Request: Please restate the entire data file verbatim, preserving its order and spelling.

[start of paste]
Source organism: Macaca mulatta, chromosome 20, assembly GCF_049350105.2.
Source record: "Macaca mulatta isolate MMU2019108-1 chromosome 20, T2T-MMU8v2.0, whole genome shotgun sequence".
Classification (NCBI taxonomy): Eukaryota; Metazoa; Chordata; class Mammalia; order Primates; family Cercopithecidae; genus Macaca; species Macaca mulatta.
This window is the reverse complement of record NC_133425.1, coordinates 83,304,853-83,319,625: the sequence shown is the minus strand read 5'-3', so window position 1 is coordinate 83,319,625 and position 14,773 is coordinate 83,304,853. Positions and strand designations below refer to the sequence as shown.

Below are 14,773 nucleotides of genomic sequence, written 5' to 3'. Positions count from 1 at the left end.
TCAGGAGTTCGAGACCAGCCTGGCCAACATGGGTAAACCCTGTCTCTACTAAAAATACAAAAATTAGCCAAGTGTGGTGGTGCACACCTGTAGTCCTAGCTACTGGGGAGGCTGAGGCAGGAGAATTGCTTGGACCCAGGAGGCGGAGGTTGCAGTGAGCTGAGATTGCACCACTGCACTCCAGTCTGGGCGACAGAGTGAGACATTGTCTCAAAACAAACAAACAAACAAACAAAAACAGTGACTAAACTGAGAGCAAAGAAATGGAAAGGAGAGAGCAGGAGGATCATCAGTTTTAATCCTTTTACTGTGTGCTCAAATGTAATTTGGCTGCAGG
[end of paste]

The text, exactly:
Source organism: Macaca mulatta, chromosome 20, assembly GCF_049350105.2.
Source record: "Macaca mulatta isolate MMU2019108-1 chromosome 20, T2T-MMU8v2.0, whole genome shotgun sequence".
Classification (NCBI taxonomy): Eukaryota; Metazoa; Chordata; class Mammalia; order Primates; family Cercopithecidae; genus Macaca; species Macaca mulatta.
This window is the reverse complement of record NC_133425.1, coordinates 83,304,853-83,319,625: the sequence shown is the minus strand read 5'-3', so window position 1 is coordinate 83,319,625 and position 14,773 is coordinate 83,304,853. Positions and strand designations below refer to the sequence as shown.

Below are 14,773 nucleotides of genomic sequence, written 5' to 3'. Positions count from 1 at the left end.
TCAGGAGTTCGAGACCAGCCTGGCCAACATGGGTAAACCCTGTCTCTACTAAAAATACAAAAATTAGCCAAGTGTGGTGGTGCACACCTGTAGTCCTAGCTACTGGGGAGGCTGAGGCAGGAGAATTGCTTGGACCCAGGAGGCGGAGGTTGCAGTGAGCTGAGATTGCACCACTGCACTCCAGTCTGGGCGACAGAGTGAGACATTGTCTCAAAACAAACAAACAAACAAACAAAAACAGTGACTAAACTGAGAGCAAAGAAATGGAAAGGAGAGAGCAGGAGGATCATCAGTTTTAATCCTTTTACTGTGTGCTCAAATGTAATTTGGCTGCAGG